The technique is based on manipulation of an immune response that exists in many bacteria known as the CRISPR/Cas system. How the system works is actually fairly simple: when bacteria encounter a threatening virus, they physically cut out a segment of the attacking virus’s DNA and paste it into a specific region of their own genome. The bacteria can then use this section of viral DNA to identify future virus encounters and rapidly mount a defense. Copying this immunity into their own genetic code allows the bacteria to pass it on to future generations.

To get the bacteria to copy strings of computer code instead, researchers just book-ended the information with segments that look like viral DNA. The bacteria then got to work, conveniently cutting and pasting the relevant section into their genes.

The method does have a few bugs. For instance, not all of the bacteria snip the full section, so only part of the code gets copied. But if you introduce the code into a large enough population of bacteria, it becomes easy to deduce the full message from a sufficient percentage of the colony.

The amount of information that can be stored also depends on the bacteria doing the storing. For this experiment, researchers used E. coli, which was only efficient at storing around 100 bytes. But some bacteria, such as Sulfolobus tokodaii, are capable of storing thousands of bytes. With synthetic engineering, these numbers can be increased exponentially.

http://www.mnn.com/green-tech/research-innovations/stories/bacteria-can-now-be-turned-living-hard-drives

by Bryan Nelson

Coral reefs are sometimes called the rain forests of the sea due to their immense biodiversity. Like rain forests, they’re typically found in the tropics, and because they usually thrive in clear, turquoise waters, they make for accessible attractions for divers, snorkelers, and researchers alike.

Reefs don’t usually like to form in muddy waters, such as at mouths of rivers — or so we used to think. But a remarkable new discovery in the Amazon could rewrite the book on coral reef biology. There, in the murky waters at the mouth of the Amazon River, scientists have found a massive, thriving coral reef that stretches from the French Guiana border to Brazil’s Maranhão State, an area covering about 3,600 square miles, reports The Smithsonian. That’s larger than the state of Delaware.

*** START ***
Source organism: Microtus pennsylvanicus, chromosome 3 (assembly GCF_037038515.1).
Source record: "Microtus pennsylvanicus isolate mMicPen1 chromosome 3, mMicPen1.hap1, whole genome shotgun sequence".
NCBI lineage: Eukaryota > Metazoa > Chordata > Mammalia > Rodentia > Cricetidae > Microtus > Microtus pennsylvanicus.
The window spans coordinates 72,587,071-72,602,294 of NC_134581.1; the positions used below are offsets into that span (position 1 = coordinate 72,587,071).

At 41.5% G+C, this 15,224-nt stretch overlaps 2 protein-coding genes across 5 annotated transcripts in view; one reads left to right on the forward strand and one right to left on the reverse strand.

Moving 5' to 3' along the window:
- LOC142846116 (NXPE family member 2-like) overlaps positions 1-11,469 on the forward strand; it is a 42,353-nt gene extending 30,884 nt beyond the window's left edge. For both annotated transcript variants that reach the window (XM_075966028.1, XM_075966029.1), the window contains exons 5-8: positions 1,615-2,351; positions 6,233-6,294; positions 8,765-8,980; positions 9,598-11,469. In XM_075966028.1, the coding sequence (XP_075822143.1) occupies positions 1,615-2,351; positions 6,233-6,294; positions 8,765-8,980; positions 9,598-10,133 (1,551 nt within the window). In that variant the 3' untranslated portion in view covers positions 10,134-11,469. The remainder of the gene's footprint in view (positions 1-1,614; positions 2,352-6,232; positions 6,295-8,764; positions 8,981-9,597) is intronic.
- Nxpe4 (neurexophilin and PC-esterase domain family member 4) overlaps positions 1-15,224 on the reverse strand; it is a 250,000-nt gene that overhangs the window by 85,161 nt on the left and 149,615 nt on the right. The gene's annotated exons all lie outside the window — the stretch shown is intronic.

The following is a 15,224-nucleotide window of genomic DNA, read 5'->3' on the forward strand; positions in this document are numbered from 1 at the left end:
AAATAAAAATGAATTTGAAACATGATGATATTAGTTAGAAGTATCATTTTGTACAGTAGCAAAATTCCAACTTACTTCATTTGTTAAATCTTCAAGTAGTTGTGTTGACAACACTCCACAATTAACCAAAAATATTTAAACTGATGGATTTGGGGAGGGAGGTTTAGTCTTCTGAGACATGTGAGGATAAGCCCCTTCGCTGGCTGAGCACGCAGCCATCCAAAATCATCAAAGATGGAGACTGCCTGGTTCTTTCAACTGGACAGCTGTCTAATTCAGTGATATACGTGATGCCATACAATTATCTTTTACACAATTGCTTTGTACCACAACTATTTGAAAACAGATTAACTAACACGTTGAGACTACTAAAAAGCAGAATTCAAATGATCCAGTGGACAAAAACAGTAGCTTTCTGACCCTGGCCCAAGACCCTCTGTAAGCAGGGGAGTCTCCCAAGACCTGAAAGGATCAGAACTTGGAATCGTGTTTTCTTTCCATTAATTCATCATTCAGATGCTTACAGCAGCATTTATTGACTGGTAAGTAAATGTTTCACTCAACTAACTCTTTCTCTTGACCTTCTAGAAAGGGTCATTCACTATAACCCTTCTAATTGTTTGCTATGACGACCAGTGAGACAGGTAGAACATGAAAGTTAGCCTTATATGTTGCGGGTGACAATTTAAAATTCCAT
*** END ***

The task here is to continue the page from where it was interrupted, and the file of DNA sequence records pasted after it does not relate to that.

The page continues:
How did such a natural spectacle remain hidden from science until now? Well, as noted, scientists don’t usually think to look for coral reefs in muddy waters. Also, the Amazon has the largest discharge of any river in the world, so the waters at its mouth are more than murky — they’re downright thick and soupy.

Still, it’s incredible to discover such a massive new ecosystem like this in modern times. Scientists are giddy at the thought of the number of new creatures — animals that have evolved to thrive uniquely in this unexpected environment — that might soon be discovered here.

“This is something totally new and different from what is present in any other part of the globe,” said oceanographer Fabiano Thompson. “But until now, it’s been almost completely overlooked.”

“You wouldn’t expect to have gigantic reefs there, because the water is full of sediment and there’s nearly no light or oxygen,” added Thompson.

Researchers have already found at least 29 specimens of sponges that likely constitute new species. Strange microbes that seem to base their metabolism not on light but on minerals and chemicals such as ammonia, nitrogen and sulfur are also plentiful in early samples. This unconventional form of life could help explain how the creatures that live among this reef manage to survive.

So far, only a small fraction of the new habitat has been mapped, and it may have been discovered in the nick of time, seeing as oil and gas companies are rapidly expanding into the region for potential drilling. Discovering this unique reef system here will hopefully lead to protections that will help preserve it before it can be irreparably damaged.

http://www.mnn.com/earth-matters/wilderness-resources/stories/coral-reef-larger-delaware-discovered-muddy-amazon-waters